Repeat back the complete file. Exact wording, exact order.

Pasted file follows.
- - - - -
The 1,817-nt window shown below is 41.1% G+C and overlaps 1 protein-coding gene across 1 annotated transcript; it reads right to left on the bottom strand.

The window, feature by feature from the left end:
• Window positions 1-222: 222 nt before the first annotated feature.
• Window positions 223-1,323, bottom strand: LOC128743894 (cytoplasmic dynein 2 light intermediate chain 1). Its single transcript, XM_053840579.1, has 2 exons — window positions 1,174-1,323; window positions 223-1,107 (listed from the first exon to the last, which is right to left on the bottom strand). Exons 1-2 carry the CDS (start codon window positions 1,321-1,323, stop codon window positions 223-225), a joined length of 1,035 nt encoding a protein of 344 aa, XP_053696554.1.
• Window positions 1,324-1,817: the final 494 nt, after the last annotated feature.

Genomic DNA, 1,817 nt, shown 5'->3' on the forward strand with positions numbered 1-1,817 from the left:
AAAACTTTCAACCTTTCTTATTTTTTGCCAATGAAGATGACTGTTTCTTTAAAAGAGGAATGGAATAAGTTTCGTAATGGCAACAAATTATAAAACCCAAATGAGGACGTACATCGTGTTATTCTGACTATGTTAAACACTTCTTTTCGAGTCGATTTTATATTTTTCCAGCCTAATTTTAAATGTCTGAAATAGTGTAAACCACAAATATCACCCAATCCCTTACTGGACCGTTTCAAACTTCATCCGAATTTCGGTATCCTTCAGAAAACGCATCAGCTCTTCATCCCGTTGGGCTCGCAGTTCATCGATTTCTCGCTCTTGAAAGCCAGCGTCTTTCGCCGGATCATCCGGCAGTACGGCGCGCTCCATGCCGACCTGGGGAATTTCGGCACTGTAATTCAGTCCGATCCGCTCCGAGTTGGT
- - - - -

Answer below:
The 1,817-nt window shown below is 41.1% G+C and overlaps 1 protein-coding gene across 1 annotated transcript; it reads right to left on the bottom strand.

The window, feature by feature from the left end:
• Window positions 1-222: 222 nt before the first annotated feature.
• Window positions 223-1,323, bottom strand: LOC128743894 (cytoplasmic dynein 2 light intermediate chain 1). Its single transcript, XM_053840579.1, has 2 exons — window positions 1,174-1,323; window positions 223-1,107 (listed from the first exon to the last, which is right to left on the bottom strand). Exons 1-2 carry the CDS (start codon window positions 1,321-1,323, stop codon window positions 223-225), a joined length of 1,035 nt encoding a protein of 344 aa, XP_053696554.1.
• Window positions 1,324-1,817: the final 494 nt, after the last annotated feature.

Genomic DNA, 1,817 nt, shown 5'->3' on the forward strand with positions numbered 1-1,817 from the left:
AAAACTTTCAACCTTTCTTATTTTTTGCCAATGAAGATGACTGTTTCTTTAAAAGAGGAATGGAATAAGTTTCGTAATGGCAACAAATTATAAAACCCAAATGAGGACGTACATCGTGTTATTCTGACTATGTTAAACACTTCTTTTCGAGTCGATTTTATATTTTTCCAGCCTAATTTTAAATGTCTGAAATAGTGTAAACCACAAATATCACCCAATCCCTTACTGGACCGTTTCAAACTTCATCCGAATTTCGGTATCCTTCAGAAAACGCATCAGCTCTTCATCCCGTTGGGCTCGCAGTTCATCGATTTCTCGCTCTTGAAAGCCAGCGTCTTTCGCCGGATCATCCGGCAGTACGGCGCGCTCCATGCCGACCTGGGGAATTTCGGCACTGTAATTCAGTCCGATCCGCTCCGAGTTGGT